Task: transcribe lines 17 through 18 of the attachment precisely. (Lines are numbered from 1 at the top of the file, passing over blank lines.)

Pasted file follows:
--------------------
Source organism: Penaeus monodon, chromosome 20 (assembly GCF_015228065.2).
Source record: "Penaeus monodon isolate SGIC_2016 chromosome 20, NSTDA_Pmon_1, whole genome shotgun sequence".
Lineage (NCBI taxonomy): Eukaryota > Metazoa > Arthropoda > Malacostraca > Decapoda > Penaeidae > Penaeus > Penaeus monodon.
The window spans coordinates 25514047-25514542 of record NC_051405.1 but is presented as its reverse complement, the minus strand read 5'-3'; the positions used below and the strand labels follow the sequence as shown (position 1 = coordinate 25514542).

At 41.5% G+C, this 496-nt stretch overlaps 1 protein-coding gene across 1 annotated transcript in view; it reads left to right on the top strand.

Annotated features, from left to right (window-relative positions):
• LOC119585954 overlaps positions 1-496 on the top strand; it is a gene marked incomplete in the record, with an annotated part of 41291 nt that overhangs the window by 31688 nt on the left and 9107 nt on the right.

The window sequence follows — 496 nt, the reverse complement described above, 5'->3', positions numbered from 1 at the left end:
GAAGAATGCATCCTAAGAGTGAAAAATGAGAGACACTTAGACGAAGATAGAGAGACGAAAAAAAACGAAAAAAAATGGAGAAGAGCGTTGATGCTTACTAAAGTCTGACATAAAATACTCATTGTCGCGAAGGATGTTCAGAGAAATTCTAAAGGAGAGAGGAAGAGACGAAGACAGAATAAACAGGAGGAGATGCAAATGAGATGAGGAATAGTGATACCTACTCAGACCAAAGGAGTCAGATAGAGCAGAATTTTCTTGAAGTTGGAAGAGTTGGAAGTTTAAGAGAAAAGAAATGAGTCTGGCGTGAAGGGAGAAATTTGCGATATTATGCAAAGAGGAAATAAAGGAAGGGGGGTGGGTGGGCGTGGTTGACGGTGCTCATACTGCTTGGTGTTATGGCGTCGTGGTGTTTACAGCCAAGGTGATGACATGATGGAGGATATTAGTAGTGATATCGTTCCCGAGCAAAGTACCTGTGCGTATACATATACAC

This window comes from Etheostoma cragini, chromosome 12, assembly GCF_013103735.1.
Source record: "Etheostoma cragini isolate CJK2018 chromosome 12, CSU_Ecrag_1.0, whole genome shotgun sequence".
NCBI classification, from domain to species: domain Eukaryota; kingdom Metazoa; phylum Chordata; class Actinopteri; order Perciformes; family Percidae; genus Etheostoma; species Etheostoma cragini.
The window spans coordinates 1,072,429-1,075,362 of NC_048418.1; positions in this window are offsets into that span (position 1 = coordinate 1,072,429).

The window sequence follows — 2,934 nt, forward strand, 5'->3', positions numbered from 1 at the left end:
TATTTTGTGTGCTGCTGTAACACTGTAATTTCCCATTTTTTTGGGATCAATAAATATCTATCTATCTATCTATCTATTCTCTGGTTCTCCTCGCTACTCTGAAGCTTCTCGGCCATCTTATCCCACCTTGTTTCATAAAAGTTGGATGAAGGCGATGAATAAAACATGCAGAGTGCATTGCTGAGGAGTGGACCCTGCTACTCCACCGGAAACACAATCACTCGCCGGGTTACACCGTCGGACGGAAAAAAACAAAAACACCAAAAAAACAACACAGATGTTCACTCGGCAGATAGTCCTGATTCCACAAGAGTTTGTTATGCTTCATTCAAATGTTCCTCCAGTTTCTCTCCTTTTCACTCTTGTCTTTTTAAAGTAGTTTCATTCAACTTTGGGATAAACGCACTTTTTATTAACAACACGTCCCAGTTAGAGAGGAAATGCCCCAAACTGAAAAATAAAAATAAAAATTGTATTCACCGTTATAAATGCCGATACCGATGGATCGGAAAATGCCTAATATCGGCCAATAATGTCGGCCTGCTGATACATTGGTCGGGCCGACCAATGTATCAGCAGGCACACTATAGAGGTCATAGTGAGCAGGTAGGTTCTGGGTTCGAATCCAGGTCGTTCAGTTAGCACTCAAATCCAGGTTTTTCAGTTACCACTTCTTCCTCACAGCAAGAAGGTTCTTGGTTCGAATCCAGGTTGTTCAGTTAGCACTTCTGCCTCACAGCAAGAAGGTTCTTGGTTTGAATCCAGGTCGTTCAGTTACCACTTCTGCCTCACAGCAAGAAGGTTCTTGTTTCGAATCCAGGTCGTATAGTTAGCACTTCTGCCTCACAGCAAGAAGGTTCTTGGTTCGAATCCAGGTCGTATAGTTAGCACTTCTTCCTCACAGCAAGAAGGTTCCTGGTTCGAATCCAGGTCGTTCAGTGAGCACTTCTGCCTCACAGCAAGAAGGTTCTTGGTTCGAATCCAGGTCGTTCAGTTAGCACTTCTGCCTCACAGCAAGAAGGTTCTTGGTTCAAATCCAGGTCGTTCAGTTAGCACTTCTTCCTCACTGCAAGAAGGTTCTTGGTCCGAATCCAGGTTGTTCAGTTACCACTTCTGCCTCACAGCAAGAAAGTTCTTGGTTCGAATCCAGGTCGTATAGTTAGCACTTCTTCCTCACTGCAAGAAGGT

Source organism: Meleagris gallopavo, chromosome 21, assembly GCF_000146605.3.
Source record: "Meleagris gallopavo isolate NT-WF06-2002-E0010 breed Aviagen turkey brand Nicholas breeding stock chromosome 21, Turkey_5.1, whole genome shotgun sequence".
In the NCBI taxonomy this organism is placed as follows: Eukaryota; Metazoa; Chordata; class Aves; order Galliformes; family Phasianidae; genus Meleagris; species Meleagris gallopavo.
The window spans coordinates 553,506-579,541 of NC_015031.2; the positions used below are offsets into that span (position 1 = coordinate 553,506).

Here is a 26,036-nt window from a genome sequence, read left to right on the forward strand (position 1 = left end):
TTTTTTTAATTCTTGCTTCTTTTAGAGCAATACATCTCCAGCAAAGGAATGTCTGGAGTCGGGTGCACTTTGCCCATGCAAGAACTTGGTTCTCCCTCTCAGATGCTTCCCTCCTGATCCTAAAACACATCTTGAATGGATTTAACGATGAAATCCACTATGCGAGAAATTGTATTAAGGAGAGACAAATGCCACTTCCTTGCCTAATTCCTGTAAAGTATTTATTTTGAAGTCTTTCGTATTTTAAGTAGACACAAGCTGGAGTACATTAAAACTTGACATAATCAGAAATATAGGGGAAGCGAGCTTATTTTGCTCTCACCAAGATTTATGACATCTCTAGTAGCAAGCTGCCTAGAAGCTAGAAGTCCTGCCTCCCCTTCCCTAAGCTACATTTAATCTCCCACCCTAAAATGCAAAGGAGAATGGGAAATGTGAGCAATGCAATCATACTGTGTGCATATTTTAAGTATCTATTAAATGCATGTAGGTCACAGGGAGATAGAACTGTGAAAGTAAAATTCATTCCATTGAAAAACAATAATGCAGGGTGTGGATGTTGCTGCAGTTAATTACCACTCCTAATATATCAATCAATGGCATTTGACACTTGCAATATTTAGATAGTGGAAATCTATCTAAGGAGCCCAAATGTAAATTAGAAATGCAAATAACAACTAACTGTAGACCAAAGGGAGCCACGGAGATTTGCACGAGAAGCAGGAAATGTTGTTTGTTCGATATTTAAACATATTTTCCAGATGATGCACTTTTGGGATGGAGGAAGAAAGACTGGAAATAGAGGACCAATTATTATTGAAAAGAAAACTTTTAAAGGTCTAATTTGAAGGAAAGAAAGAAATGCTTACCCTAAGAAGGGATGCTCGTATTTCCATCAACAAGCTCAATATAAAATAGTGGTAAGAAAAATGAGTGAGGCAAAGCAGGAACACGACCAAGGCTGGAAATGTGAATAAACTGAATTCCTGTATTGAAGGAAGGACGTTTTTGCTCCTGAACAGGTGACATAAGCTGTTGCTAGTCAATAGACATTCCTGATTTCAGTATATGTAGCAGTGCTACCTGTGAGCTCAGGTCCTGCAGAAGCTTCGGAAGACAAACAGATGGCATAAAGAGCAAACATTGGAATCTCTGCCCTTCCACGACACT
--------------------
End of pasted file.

Source record: "Meleagris gallopavo isolate NT-WF06-2002-E0010 breed Aviagen turkey brand Nicholas breeding stock chromosome 21, Turkey_5.1, whole genome shotgun sequence".
In the NCBI taxonomy this organism is placed as follows: Eukaryota; Metazoa; Chordata; class Aves; order Galliformes; family Phasianidae; genus Meleagris; species Meleagris gallopavo.